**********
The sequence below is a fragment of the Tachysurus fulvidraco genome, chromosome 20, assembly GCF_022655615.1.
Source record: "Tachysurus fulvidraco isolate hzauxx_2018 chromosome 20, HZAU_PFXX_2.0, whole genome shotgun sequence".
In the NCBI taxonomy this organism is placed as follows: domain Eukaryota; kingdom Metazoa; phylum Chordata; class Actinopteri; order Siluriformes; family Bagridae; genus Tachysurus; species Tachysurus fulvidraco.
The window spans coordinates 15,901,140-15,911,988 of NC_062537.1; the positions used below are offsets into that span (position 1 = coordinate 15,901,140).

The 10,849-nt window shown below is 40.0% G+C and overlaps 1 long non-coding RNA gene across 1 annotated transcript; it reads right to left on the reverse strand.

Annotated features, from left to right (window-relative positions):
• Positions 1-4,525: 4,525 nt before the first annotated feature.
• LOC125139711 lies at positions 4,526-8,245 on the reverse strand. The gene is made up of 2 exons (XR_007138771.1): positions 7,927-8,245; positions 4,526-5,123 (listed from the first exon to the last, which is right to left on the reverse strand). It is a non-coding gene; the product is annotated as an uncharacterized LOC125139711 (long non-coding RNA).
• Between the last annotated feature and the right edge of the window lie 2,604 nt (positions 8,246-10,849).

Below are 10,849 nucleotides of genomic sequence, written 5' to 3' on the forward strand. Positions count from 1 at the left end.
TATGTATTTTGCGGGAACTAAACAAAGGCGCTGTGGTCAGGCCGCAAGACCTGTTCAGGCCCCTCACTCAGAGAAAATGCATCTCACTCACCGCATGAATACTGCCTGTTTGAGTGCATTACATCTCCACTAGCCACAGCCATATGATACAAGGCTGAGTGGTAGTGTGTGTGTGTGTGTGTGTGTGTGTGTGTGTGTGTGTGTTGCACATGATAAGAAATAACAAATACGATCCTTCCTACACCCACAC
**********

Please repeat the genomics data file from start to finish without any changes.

The sequence below is a fragment of the Tachysurus fulvidraco genome, chromosome 20, assembly GCF_022655615.1.
Source record: "Tachysurus fulvidraco isolate hzauxx_2018 chromosome 20, HZAU_PFXX_2.0, whole genome shotgun sequence".
In the NCBI taxonomy this organism is placed as follows: domain Eukaryota; kingdom Metazoa; phylum Chordata; class Actinopteri; order Siluriformes; family Bagridae; genus Tachysurus; species Tachysurus fulvidraco.
The window spans coordinates 15,901,140-15,911,988 of NC_062537.1; the positions used below are offsets into that span (position 1 = coordinate 15,901,140).

The 10,849-nt window shown below is 40.0% G+C and overlaps 1 long non-coding RNA gene across 1 annotated transcript; it reads right to left on the reverse strand.

Annotated features, from left to right (window-relative positions):
• Positions 1-4,525: 4,525 nt before the first annotated feature.
• LOC125139711 lies at positions 4,526-8,245 on the reverse strand. The gene is made up of 2 exons (XR_007138771.1): positions 7,927-8,245; positions 4,526-5,123 (listed from the first exon to the last, which is right to left on the reverse strand). It is a non-coding gene; the product is annotated as an uncharacterized LOC125139711 (long non-coding RNA).
• Between the last annotated feature and the right edge of the window lie 2,604 nt (positions 8,246-10,849).

Below are 10,849 nucleotides of genomic sequence, written 5' to 3' on the forward strand. Positions count from 1 at the left end.
TATGTATTTTGCGGGAACTAAACAAAGGCGCTGTGGTCAGGCCGCAAGACCTGTTCAGGCCCCTCACTCAGAGAAAATGCATCTCACTCACCGCATGAATACTGCCTGTTTGAGTGCATTACATCTCCACTAGCCACAGCCATATGATACAAGGCTGAGTGGTAGTGTGTGTGTGTGTGTGTGTGTGTGTGTGTGTGTGTGTGTTGCACATGATAAGAAATAACAAATACGATCCTTCCTACACCCACAC